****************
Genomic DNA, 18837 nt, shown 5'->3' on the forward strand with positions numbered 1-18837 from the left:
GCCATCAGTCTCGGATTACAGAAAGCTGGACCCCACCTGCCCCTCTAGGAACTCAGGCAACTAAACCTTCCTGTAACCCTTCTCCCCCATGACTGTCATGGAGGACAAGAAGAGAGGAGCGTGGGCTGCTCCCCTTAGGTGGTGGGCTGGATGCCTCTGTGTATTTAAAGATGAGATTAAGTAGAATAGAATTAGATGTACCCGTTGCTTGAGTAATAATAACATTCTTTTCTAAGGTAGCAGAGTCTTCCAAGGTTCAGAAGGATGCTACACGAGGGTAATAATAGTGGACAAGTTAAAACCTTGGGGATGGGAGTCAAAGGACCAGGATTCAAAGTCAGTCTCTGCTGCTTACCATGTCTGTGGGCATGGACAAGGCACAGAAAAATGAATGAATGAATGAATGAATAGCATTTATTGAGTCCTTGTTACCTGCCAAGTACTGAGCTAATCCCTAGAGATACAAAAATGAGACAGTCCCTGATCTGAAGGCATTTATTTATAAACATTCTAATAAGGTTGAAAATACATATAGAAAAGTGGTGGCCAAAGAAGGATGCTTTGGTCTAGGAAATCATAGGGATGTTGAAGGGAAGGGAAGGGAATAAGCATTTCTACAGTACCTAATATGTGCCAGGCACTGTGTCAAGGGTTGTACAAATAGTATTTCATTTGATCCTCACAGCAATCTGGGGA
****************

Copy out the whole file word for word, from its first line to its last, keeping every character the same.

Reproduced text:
Genomic DNA, 18837 nt, shown 5'->3' on the forward strand with positions numbered 1-18837 from the left:
GCCATCAGTCTCGGATTACAGAAAGCTGGACCCCACCTGCCCCTCTAGGAACTCAGGCAACTAAACCTTCCTGTAACCCTTCTCCCCCATGACTGTCATGGAGGACAAGAAGAGAGGAGCGTGGGCTGCTCCCCTTAGGTGGTGGGCTGGATGCCTCTGTGTATTTAAAGATGAGATTAAGTAGAATAGAATTAGATGTACCCGTTGCTTGAGTAATAATAACATTCTTTTCTAAGGTAGCAGAGTCTTCCAAGGTTCAGAAGGATGCTACACGAGGGTAATAATAGTGGACAAGTTAAAACCTTGGGGATGGGAGTCAAAGGACCAGGATTCAAAGTCAGTCTCTGCTGCTTACCATGTCTGTGGGCATGGACAAGGCACAGAAAAATGAATGAATGAATGAATGAATAGCATTTATTGAGTCCTTGTTACCTGCCAAGTACTGAGCTAATCCCTAGAGATACAAAAATGAGACAGTCCCTGATCTGAAGGCATTTATTTATAAACATTCTAATAAGGTTGAAAATACATATAGAAAAGTGGTGGCCAAAGAAGGATGCTTTGGTCTAGGAAATCATAGGGATGTTGAAGGGAAGGGAAGGGAATAAGCATTTCTACAGTACCTAATATGTGCCAGGCACTGTGTCAAGGGTTGTACAAATAGTATTTCATTTGATCCTCACAGCAATCTGGGGA